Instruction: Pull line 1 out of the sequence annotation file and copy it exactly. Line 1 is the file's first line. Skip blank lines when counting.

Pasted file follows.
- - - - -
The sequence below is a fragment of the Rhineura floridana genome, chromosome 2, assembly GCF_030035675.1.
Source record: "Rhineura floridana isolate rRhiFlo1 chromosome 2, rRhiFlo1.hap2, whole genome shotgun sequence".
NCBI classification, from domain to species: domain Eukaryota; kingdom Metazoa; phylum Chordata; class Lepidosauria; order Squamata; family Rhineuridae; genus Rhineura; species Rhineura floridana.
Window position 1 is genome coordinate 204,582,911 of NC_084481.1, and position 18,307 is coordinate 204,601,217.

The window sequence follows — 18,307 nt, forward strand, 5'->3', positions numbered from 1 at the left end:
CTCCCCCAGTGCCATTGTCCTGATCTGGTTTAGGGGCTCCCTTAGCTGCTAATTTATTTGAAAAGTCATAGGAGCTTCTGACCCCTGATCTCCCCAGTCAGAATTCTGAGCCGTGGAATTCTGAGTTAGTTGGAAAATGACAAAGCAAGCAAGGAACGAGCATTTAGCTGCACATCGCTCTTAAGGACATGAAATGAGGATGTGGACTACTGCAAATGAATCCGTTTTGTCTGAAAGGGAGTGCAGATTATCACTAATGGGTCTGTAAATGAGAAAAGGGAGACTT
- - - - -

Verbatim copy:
The sequence below is a fragment of the Rhineura floridana genome, chromosome 2, assembly GCF_030035675.1.